Free Essay

Higher Education and Unemployment


Submitted By faisal786
Words 2188
Pages 9
Muddassir Ali Khan
M.A International Relations
The emergence of five central Asian states Kazakhstan, Kyrgyzstan, Tajikistan, Turkmenistan and Uzbekistan is result of the disintegration of Soviet Empire. These states are full of natural resources like gas and oil. They have adopted “open door policy” to exploit the enormous wealth of natural resources .They engineered this policy to ensure internal development, strong economy and better foreign relations. In this regards her neighboring country china also there to fulfill the huge needs of energy, to contain U.S. influence in this region, counter terrorism, and make this region as strong economic market, china’s make better policies to achieve these goals and try to enhance better relations with these Central Asian States.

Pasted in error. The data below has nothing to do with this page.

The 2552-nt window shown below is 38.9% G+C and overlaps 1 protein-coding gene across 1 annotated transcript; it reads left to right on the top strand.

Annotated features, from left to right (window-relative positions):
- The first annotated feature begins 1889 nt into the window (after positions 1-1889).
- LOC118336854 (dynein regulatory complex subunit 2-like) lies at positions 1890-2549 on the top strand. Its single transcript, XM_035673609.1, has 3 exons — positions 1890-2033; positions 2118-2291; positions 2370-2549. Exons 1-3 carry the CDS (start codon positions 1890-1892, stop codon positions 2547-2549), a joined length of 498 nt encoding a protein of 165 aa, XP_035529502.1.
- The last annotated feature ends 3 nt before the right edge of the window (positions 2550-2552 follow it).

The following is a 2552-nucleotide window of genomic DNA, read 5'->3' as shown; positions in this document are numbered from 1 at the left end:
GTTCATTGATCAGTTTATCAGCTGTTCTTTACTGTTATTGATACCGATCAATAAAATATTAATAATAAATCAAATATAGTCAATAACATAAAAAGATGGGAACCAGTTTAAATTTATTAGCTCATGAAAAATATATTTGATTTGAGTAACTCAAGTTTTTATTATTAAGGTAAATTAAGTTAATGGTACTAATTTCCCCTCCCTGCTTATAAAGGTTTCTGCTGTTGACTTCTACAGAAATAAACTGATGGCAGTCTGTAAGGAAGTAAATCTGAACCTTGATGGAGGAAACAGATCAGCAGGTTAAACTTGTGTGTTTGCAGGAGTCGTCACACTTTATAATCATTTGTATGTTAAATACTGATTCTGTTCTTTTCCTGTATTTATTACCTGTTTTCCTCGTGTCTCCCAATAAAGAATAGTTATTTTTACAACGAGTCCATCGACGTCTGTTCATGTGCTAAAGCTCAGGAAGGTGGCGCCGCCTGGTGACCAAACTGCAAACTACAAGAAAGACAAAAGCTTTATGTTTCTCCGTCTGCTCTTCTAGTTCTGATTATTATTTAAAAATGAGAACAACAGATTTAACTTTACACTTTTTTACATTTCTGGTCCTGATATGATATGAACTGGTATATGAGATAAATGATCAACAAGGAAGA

The disintegration of Former Soviet Socialist Republics (USSR) in 1991 and the five independent central Asian republics of Kazakhstan, Kyrgyzstan, Tajikistan, Turkmenistan and Uzbekistan opened up phenomenal opportunities for china to exercise its influence in the central Asian region. These states attracted the world, primarily for its vast energy resources and other raw materials. The geo-economic and geo-strategic im to enhance its economic ability, strengthen its security to fulfill the Chinese principle of foreign policy “independence”. China, like other states bordering the central Asian region faced a changed geopolitical situation on its borders. The Chinese Xinjiang Uyghur Autonomous (XUAR) shares a long and common border with Kazakhstan, Kyrgyzstan and Tajikistan. Central Asia was the arena of the “Great Game” in which Russia and the British Empire competed for strategic primacy. Today, the U.S., Russia and china are competing for similar supremacy in the region. The U.S. involvement in the post 9/11 period is another significant factor in china’s policy towards central Asia. portance of Central Asian States have attract the China to make polices